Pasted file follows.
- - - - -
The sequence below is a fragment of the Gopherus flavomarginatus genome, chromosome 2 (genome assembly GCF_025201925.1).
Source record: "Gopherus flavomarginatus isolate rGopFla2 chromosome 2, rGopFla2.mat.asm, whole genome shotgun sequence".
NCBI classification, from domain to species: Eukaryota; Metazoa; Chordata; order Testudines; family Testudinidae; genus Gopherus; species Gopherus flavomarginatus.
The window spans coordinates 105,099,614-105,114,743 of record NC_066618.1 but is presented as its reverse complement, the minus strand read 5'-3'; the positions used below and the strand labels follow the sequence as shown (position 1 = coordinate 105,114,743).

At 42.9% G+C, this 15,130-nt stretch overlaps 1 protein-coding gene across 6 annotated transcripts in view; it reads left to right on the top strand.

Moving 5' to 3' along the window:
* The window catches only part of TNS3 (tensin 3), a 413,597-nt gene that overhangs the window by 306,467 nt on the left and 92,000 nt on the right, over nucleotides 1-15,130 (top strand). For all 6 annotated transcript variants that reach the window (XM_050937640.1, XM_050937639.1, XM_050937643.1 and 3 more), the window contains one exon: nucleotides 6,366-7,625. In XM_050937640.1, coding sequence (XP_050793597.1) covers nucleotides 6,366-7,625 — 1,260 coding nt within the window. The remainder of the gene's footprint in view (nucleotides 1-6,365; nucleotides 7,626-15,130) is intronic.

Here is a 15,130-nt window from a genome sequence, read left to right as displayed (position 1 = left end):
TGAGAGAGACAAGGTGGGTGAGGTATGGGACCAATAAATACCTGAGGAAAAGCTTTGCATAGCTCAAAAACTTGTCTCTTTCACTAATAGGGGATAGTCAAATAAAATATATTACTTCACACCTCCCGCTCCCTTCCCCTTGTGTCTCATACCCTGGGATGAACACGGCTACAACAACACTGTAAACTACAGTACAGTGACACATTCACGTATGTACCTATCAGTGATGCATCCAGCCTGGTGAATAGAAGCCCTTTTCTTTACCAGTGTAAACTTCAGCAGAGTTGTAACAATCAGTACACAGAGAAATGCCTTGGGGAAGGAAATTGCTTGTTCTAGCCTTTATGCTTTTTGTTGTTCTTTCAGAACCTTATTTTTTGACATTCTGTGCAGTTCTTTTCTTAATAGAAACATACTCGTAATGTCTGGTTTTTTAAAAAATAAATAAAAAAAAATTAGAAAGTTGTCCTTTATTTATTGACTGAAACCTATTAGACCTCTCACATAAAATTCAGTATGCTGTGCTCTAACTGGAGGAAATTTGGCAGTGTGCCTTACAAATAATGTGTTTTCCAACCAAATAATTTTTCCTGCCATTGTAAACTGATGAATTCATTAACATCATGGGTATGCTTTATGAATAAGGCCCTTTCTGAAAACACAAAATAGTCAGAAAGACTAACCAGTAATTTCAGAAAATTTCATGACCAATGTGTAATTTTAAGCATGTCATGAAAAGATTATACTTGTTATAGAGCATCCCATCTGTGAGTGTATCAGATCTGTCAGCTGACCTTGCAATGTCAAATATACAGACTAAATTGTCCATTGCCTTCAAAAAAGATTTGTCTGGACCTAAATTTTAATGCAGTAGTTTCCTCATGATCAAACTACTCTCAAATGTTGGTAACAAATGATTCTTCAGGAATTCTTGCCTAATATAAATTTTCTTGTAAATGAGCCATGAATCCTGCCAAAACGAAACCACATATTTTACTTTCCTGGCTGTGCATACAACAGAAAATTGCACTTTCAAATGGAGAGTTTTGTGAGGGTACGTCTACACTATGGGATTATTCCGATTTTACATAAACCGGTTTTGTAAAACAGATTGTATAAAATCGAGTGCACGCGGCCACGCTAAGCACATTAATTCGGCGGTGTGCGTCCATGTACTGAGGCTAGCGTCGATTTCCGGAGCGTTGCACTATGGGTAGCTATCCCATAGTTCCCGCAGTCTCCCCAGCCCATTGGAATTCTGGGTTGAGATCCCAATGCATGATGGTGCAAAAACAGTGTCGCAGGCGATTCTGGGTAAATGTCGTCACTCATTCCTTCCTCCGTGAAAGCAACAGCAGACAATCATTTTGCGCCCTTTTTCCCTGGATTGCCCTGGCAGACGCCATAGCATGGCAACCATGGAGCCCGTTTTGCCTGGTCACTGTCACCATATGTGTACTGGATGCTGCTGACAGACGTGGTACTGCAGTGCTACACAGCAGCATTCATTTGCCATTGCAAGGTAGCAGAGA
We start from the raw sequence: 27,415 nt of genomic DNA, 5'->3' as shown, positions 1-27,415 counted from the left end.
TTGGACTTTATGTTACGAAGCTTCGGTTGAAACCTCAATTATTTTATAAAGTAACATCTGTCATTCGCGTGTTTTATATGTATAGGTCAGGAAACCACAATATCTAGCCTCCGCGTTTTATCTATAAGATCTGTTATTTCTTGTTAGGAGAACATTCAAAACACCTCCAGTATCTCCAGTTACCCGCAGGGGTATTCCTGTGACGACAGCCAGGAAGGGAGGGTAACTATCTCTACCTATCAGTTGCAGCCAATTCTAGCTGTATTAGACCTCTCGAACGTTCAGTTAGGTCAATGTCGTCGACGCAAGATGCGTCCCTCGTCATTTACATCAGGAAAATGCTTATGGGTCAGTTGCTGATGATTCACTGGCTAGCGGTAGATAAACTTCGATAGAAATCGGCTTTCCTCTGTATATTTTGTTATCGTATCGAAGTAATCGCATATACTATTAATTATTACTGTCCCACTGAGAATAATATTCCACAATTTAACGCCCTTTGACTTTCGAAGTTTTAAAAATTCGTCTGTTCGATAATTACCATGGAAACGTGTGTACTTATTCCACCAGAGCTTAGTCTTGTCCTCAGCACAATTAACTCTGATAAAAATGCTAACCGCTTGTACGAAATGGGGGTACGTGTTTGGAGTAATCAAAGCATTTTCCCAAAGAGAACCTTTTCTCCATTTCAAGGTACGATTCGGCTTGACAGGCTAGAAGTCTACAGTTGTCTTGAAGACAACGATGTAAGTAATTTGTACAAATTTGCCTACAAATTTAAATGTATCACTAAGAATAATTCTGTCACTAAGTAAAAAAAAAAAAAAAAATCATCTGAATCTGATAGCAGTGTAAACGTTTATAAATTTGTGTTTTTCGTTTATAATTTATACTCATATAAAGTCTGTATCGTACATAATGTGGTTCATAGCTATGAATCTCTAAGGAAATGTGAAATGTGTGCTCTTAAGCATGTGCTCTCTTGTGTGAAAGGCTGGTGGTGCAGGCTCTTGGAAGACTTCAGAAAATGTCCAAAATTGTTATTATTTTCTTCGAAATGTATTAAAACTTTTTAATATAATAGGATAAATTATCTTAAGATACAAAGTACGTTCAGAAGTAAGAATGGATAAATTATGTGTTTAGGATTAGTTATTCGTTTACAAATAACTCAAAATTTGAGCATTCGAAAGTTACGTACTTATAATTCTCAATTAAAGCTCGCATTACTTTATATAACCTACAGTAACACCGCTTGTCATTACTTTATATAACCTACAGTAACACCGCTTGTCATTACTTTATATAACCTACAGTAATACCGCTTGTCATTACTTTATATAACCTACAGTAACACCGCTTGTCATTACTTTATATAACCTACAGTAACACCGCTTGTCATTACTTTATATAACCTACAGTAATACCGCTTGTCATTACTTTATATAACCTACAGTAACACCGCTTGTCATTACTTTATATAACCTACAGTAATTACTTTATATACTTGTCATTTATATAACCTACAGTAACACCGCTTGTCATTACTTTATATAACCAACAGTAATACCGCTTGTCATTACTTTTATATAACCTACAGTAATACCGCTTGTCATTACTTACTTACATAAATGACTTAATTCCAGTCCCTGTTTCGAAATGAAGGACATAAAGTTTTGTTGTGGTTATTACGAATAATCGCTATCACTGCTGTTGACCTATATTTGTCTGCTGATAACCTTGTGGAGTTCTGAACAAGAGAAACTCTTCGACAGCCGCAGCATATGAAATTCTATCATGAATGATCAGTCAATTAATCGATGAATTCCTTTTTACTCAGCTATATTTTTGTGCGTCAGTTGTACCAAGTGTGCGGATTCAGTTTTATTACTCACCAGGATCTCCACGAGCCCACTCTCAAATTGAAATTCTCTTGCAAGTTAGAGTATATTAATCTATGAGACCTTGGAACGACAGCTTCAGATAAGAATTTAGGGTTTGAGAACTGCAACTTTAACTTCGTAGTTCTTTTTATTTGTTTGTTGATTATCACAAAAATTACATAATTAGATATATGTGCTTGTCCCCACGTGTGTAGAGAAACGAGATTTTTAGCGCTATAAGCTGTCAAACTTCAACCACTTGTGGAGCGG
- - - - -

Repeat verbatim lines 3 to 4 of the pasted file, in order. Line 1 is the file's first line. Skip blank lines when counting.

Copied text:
NCBI classification, from domain to species: Eukaryota; Metazoa; Chordata; order Testudines; family Testudinidae; genus Gopherus; species Gopherus flavomarginatus.
The window spans coordinates 105,099,614-105,114,743 of record NC_066618.1 but is presented as its reverse complement, the minus strand read 5'-3'; the positions used below and the strand labels follow the sequence as shown (position 1 = coordinate 105,114,743).